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I'm trying to find the right verb for database documentation. I have to write a lot of these and it is very long; so I am working for a consistent and reusable way to phrase this.

What I have now:

This tag is assigned if the field FieldName is Value.

It may look like

This tag is assigned if the field City is Chicago.

I'm struggling with the 2nd is.

Perhaps the following:

This tag is assigned if the FieldName contains Value.

That may be a little open-ended if one value is expected.

This tag is assigned if the FieldName value is Value.

What verb would you choose in this case, or how would you rework the sentence?

For context, I'm trying to document an SQL query like:

select * from locations where city = 'chicago'
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  • It looks like an equals sign to me, no? – Boondoggle Apr 1 at 6:52
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Your first suggestion looks fine. It doesn't seem likely to be misconstrued. There are other similar sentences that would convey the same information in slightly different words, such as:

This tag is assigned if FieldName is Value

This tag is assigned when field FieldName is Value

This tag is assigned if field: FieldName is Value

This tag is assigned if field FieldName equals Value

To me, none of these seems any better than the others.


The important thing is that you should not use contains in place of is or equals.

Contains suggests this SQL query, which is likely to have very different results:

SELECT * FROM locations WHERE city LIKE '%chicago%'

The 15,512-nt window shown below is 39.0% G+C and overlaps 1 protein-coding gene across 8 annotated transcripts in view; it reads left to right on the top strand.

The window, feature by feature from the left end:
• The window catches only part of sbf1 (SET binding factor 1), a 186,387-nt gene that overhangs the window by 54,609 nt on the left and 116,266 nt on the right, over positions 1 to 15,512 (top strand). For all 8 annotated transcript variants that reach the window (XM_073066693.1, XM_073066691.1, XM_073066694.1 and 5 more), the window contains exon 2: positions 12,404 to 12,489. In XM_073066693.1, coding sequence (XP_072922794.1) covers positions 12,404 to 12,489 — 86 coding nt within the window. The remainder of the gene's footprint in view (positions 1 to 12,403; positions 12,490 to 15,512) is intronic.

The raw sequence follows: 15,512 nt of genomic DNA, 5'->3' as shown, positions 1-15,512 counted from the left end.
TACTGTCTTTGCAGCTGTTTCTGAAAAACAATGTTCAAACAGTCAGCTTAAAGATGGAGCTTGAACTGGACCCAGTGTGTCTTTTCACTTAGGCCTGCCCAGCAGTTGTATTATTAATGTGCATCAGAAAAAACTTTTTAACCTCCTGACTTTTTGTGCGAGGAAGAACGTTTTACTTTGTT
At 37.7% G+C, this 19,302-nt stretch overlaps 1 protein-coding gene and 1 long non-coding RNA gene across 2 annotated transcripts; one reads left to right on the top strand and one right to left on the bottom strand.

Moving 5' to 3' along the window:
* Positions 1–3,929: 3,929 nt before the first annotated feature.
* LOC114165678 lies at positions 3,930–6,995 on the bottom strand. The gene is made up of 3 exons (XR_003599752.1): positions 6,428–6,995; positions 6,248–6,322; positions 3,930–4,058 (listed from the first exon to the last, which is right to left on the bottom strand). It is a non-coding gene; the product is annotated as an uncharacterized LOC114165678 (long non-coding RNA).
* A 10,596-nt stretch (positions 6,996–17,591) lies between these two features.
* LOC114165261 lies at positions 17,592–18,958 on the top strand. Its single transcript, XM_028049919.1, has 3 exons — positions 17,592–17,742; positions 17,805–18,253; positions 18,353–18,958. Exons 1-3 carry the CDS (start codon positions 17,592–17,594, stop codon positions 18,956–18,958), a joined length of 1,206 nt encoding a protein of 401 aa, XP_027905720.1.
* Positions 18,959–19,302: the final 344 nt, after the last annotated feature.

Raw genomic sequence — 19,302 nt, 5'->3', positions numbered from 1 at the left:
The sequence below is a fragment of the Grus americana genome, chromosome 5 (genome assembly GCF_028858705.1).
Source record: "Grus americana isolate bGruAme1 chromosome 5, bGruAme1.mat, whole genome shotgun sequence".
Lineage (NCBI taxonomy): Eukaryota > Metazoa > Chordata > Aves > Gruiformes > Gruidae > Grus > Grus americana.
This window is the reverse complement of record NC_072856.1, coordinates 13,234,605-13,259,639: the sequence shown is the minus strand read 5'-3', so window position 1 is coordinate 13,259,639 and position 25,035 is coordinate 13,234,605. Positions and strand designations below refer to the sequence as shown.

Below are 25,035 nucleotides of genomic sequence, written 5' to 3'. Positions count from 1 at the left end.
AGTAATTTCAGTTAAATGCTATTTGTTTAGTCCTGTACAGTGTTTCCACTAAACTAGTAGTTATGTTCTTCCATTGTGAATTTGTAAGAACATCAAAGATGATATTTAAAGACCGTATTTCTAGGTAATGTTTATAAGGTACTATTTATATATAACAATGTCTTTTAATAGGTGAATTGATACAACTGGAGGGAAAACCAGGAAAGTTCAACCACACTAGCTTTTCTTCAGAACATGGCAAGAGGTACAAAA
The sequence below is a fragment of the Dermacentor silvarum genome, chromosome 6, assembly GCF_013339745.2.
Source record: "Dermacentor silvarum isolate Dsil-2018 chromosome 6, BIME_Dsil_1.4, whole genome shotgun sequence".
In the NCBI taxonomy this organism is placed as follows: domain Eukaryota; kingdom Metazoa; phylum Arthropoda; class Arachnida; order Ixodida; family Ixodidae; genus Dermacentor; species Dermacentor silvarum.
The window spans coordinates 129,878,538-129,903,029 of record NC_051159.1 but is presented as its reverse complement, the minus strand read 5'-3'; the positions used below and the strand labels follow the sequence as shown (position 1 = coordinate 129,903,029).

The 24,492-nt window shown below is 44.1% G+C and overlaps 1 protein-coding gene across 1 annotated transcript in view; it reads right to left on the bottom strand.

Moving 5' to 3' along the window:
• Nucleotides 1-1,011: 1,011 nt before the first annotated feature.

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I would argue against the use of "is" to describe the relationship. There are too many usages of "is" to allow it to be interpreted with the precision that technical writing must have.

This is overly fussy, but after decades of trying to communicate technical details to non-technical audiences, I feel totally justified.

For an exact match, I would write: the value stored in "fieldName" equals exactly the string 'appropriateConstant'. I do not guarantee that no one will misinterpreted this but there is a limit to how much dumbing-down is allowed.

For a beginning substring match, I would write: the value stored in "fieldName" begins with or is exactly equal to the string 'appropriateConstant'.

For a any-place-in-the-string substring match, I would write: the value stored in "fieldName" contains somewhere in its body or is exactly equal to the string 'appropriateConstant'.

Because this is very wordy and you might have to repeat this many times, you might want to create shorthand notations such as EQ("fieldName",'appropriateConstant') or BEGINS("fieldName",'appropriateConstant').

There is a variation of Murphy's Law used by the Air Force: if it is possible to install a part the wrong way, someone, somewhere, is making that mistake right now. The variation of that law that applies here is that if it is possible to misinterpret the meaning, then someone, somewhere, will certainly do just that.

You have been warned.

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  • I do like your use of "stored". That is very helpful in other contexts. – Pierce Devol Apr 7 at 15:05

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